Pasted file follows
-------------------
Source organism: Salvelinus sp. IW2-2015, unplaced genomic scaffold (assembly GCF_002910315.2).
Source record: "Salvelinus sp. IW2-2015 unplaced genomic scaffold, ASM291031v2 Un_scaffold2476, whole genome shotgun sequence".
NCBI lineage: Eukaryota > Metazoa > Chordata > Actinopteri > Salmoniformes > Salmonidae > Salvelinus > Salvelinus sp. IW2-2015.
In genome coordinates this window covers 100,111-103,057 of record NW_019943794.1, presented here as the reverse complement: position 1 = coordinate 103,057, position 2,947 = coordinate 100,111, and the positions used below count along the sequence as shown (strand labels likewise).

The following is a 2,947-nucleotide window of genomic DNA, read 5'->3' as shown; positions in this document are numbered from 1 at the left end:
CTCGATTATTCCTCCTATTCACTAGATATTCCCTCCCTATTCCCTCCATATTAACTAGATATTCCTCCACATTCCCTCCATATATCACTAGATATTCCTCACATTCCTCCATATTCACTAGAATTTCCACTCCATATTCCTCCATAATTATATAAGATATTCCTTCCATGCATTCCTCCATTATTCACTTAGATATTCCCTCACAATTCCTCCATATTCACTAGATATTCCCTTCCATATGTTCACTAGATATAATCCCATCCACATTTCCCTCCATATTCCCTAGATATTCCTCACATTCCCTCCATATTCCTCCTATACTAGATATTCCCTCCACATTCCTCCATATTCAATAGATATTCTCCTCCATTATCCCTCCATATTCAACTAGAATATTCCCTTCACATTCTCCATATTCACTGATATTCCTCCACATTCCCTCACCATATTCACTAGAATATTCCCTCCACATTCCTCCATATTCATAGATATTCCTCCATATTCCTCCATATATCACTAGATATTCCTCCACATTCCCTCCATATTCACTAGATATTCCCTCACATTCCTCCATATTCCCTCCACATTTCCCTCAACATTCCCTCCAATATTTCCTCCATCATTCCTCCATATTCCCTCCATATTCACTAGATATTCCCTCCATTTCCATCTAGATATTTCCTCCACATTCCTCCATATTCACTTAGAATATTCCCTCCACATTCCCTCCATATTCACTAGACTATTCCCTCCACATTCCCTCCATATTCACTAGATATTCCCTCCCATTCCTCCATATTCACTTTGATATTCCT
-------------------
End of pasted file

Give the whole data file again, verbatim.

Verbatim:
Source organism: Salvelinus sp. IW2-2015, unplaced genomic scaffold (assembly GCF_002910315.2).
Source record: "Salvelinus sp. IW2-2015 unplaced genomic scaffold, ASM291031v2 Un_scaffold2476, whole genome shotgun sequence".
NCBI lineage: Eukaryota > Metazoa > Chordata > Actinopteri > Salmoniformes > Salmonidae > Salvelinus > Salvelinus sp. IW2-2015.
In genome coordinates this window covers 100,111-103,057 of record NW_019943794.1, presented here as the reverse complement: position 1 = coordinate 103,057, position 2,947 = coordinate 100,111, and the positions used below count along the sequence as shown (strand labels likewise).

The following is a 2,947-nucleotide window of genomic DNA, read 5'->3' as shown; positions in this document are numbered from 1 at the left end:
CTCGATTATTCCTCCTATTCACTAGATATTCCCTCCCTATTCCCTCCATATTAACTAGATATTCCTCCACATTCCCTCCATATATCACTAGATATTCCTCACATTCCTCCATATTCACTAGAATTTCCACTCCATATTCCTCCATAATTATATAAGATATTCCTTCCATGCATTCCTCCATTATTCACTTAGATATTCCCTCACAATTCCTCCATATTCACTAGATATTCCCTTCCATATGTTCACTAGATATAATCCCATCCACATTTCCCTCCATATTCCCTAGATATTCCTCACATTCCCTCCATATTCCTCCTATACTAGATATTCCCTCCACATTCCTCCATATTCAATAGATATTCTCCTCCATTATCCCTCCATATTCAACTAGAATATTCCCTTCACATTCTCCATATTCACTGATATTCCTCCACATTCCCTCACCATATTCACTAGAATATTCCCTCCACATTCCTCCATATTCATAGATATTCCTCCATATTCCTCCATATATCACTAGATATTCCTCCACATTCCCTCCATATTCACTAGATATTCCCTCACATTCCTCCATATTCCCTCCACATTTCCCTCAACATTCCCTCCAATATTTCCTCCATCATTCCTCCATATTCCCTCCATATTCACTAGATATTCCCTCCATTTCCATCTAGATATTTCCTCCACATTCCTCCATATTCACTTAGAATATTCCCTCCACATTCCCTCCATATTCACTAGACTATTCCCTCCACATTCCCTCCATATTCACTAGATATTCCCTCCCATTCCTCCATATTCACTTTGATATTCCT